Monday, March 5, 2012

Price Book

I've been working on a price book.  Basically you get a notebook and you write down on the top of each page every item you purchase.  Then you write the following columns: store bought at, when purchased, brand of the item, the total price you paid, the size of the item (ounces, pounds, gallons, etc), and price per unit.

And it's mind boggling.  I usually check the ads for particular sale items.  The front page and the back page being items that the store is selling below their purchase price.  They do this to lure you in to buy other items.  I was thinking that one particular store would stand out, but that's not true at all.  Some stores have better deals on bread, milk, and meat.  Other stores have better prices on yogurt and cheese.  And I also use Walmart's ad match program to my advantage so I don't have to go to three stores at once.  However, there are some items that are cheaper per unit price at other stores.  Go figure.  I still think my ad matching keeps my budget low.  But maybe I'm dreaming.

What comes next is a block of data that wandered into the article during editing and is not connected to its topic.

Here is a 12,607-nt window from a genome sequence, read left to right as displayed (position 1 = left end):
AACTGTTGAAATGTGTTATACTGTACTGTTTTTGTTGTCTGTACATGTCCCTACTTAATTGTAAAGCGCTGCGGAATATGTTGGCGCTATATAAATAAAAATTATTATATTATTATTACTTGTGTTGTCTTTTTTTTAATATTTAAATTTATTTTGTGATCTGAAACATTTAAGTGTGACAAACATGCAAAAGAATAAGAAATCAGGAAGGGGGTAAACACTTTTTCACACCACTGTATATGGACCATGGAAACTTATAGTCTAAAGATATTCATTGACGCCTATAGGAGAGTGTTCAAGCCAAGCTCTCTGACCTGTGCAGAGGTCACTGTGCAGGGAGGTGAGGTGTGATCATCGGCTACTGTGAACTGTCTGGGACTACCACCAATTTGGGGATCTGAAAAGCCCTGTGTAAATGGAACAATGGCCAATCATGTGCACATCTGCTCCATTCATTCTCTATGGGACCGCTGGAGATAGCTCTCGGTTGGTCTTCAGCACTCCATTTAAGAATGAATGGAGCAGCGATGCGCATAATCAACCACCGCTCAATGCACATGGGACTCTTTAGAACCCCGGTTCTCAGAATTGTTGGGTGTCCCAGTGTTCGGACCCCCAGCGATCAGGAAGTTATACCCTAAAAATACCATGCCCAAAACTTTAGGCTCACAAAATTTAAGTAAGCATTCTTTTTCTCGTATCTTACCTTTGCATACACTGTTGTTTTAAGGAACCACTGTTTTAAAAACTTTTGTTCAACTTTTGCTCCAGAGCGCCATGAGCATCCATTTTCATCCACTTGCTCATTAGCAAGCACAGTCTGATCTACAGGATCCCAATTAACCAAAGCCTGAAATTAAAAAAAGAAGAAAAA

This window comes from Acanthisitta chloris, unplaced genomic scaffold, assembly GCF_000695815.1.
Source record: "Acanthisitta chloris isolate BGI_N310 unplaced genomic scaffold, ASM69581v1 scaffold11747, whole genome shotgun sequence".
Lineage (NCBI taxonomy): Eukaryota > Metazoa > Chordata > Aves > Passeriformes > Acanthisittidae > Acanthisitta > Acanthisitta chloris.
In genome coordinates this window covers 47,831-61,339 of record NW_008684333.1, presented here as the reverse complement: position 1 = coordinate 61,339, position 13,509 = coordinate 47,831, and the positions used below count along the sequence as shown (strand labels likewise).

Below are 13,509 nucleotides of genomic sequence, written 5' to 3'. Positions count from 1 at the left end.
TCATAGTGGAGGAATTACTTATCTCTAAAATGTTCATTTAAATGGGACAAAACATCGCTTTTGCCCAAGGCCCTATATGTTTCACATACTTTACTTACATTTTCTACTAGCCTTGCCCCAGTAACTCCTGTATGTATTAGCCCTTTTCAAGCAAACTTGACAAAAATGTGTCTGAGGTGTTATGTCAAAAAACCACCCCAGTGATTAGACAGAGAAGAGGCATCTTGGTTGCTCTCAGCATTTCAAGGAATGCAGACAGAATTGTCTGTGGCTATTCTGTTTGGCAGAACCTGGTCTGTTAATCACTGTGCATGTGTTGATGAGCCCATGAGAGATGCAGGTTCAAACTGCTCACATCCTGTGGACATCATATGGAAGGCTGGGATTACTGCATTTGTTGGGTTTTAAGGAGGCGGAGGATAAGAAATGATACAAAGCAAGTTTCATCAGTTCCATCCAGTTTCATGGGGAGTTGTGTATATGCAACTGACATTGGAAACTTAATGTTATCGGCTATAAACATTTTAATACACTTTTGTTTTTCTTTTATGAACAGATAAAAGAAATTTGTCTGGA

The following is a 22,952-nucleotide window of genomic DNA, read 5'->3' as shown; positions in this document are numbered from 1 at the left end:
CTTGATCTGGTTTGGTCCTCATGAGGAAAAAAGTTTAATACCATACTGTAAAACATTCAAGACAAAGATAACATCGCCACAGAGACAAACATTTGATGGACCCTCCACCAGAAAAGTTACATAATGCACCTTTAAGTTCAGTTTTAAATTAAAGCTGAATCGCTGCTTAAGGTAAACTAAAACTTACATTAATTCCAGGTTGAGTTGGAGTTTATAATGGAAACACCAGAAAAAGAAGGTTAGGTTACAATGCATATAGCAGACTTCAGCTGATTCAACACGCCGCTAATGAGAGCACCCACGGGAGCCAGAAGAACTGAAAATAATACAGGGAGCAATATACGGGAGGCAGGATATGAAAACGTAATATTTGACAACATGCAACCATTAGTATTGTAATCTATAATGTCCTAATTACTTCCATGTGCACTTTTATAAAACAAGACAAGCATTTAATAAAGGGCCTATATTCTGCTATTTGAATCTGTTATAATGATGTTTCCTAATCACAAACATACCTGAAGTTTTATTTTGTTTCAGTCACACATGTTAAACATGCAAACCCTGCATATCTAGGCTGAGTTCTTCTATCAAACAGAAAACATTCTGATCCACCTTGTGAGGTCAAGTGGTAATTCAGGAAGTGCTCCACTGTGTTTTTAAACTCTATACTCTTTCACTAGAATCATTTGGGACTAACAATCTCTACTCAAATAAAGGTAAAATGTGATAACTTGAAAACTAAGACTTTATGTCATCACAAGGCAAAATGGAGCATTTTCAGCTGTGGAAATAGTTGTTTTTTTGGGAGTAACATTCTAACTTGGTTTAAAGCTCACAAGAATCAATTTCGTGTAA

Mary Ostyn, author of Family Feasts, is the one who gave me the idea to finally do this.  She suggested stocking up on sale items and to rotate stores.  Instead of planning what I purchase around meals, I need to start stocking up and planning meals around the food that I already have.

Granted she also suggests meal planning and how to stretch your meals.  I already did a buy one get one free on pot roast.  Froze one and used one.  The used one was main course one night, turned into pulled-beef sandwiches another, and beef stew for our church's soup/bread pot luck.

I'm hoping that by both stretching out our meat consumption and by watching my purchases, I'll be able to cut our grocery bill down.  As it is for our family of four (one of whom doesn't eat table food and the other who barely does), we spend 120 dollars per week.  Now 75 dollars (which is what the book claims) is probably unrealistic because as many mentioned, she has her own veggie garden, cans her produce, doesn't buy that much milk, and owns a deep freezer.  I live in a apartment in an unfriendly for growing things environment.  Until we move, there is no way in Hades I could do that.  But I also have a smaller family.  So anythings possible.

My neighbor has a small deep freeze outdoors.  I was eyeing it in front of Hubby (okay drooling over it).  And Hubby said that because it was small that he would consider getting us one for our patio too.  :D  One can only dream. 

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I love to read your thoughts. Thanks for sharing!